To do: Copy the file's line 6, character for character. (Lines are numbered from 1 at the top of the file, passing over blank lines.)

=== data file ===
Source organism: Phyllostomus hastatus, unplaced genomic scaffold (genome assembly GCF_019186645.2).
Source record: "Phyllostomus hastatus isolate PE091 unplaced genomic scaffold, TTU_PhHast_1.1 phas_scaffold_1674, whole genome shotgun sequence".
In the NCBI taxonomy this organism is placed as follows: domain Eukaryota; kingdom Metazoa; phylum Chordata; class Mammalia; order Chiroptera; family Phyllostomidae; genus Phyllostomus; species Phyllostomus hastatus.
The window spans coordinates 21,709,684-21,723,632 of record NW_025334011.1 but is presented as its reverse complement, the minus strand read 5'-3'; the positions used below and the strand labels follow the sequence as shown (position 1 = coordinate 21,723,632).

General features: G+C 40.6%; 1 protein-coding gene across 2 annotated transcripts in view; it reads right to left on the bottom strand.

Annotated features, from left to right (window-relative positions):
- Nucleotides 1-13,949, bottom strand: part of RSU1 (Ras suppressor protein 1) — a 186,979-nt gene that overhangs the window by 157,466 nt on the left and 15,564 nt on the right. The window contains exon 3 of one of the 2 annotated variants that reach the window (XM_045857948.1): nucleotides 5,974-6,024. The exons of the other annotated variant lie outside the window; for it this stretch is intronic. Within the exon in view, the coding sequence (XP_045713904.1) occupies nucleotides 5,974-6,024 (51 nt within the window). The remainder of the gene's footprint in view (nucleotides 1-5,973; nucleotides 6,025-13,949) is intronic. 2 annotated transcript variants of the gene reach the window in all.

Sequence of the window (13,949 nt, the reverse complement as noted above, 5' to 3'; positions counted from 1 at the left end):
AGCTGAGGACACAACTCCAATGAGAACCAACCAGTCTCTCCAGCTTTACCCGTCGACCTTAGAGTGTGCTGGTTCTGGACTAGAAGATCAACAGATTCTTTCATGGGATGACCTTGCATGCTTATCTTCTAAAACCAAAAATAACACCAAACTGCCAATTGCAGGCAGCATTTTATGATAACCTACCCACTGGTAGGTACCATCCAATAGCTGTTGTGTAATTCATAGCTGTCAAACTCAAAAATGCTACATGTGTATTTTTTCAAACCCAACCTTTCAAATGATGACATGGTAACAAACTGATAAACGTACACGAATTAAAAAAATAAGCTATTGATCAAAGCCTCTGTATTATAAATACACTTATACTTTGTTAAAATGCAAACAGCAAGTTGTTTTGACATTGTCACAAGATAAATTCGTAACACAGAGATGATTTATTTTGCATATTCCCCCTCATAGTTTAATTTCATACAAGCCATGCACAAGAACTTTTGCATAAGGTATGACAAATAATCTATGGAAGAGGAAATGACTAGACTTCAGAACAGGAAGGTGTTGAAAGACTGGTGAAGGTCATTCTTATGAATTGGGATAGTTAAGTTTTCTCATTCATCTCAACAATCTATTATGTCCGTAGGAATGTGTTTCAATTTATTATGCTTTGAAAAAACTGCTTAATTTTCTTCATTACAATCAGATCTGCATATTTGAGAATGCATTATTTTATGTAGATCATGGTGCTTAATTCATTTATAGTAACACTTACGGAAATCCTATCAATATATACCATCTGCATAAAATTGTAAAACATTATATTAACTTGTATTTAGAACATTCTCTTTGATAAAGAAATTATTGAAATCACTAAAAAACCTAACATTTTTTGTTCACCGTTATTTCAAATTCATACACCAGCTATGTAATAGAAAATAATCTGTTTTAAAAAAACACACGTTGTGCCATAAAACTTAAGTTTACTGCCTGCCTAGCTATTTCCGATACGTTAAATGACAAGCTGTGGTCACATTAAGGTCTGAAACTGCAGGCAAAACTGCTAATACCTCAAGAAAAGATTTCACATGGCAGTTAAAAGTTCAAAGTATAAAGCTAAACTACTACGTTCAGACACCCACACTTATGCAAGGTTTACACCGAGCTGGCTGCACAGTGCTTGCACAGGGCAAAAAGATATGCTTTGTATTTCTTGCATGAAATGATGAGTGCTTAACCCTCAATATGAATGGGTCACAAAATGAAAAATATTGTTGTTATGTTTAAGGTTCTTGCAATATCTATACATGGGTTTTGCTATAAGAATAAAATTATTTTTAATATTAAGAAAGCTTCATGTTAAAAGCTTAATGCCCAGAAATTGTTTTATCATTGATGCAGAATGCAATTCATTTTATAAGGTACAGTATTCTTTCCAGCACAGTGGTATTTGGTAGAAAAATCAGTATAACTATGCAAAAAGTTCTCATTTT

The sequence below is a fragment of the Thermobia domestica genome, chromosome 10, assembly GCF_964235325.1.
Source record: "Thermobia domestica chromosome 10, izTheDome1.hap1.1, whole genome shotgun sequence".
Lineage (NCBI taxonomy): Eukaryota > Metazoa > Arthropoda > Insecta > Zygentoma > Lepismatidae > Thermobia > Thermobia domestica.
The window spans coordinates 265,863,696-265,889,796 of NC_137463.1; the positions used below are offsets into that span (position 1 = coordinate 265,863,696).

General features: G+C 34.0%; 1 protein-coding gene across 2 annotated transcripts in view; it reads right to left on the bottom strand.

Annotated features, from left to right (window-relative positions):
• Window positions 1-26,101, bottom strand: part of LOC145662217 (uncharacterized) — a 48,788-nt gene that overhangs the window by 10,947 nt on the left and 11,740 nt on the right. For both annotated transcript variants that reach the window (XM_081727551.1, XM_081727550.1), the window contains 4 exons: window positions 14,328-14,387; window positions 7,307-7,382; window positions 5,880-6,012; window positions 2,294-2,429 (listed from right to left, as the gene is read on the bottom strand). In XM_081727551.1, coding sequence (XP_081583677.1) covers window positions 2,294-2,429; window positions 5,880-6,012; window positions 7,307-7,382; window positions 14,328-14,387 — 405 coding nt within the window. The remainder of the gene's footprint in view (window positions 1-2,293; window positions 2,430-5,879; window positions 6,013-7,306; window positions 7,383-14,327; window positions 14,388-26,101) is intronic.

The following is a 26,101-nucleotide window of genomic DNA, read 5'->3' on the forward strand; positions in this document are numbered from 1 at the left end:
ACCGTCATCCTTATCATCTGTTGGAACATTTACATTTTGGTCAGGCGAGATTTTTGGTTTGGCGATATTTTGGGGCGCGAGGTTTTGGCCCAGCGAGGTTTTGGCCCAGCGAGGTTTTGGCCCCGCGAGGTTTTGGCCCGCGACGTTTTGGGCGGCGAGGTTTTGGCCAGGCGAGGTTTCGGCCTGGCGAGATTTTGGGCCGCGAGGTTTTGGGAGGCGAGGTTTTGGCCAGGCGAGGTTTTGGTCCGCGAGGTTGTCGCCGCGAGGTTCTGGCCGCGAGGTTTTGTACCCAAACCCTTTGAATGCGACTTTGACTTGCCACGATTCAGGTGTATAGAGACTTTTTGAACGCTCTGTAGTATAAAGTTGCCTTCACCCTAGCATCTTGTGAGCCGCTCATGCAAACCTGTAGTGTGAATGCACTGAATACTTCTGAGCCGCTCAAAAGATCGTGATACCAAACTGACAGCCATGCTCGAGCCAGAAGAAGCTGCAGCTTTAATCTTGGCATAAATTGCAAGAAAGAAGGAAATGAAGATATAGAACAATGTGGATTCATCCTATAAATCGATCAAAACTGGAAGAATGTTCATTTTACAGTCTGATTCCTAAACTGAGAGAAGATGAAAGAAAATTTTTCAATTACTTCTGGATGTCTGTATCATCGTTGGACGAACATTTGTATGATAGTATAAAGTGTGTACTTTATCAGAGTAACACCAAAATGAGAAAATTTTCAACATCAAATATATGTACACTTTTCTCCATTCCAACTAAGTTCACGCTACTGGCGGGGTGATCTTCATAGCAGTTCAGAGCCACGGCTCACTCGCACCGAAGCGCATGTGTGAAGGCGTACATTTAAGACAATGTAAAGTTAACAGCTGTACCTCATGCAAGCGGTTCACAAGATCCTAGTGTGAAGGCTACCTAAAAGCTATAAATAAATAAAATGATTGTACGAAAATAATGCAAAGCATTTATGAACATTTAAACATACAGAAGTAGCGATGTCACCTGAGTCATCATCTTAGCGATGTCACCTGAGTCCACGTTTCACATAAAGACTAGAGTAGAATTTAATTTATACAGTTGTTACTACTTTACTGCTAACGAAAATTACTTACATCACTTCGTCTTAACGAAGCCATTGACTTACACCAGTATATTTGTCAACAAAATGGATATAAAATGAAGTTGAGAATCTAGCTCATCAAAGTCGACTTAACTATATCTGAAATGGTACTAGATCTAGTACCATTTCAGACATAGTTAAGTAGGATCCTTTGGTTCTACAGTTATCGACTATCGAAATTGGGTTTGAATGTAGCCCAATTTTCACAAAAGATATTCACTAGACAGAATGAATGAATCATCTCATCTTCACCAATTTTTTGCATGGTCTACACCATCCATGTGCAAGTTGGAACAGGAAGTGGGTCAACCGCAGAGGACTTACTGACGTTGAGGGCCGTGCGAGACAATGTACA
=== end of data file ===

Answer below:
Annotated features, from left to right (window-relative positions):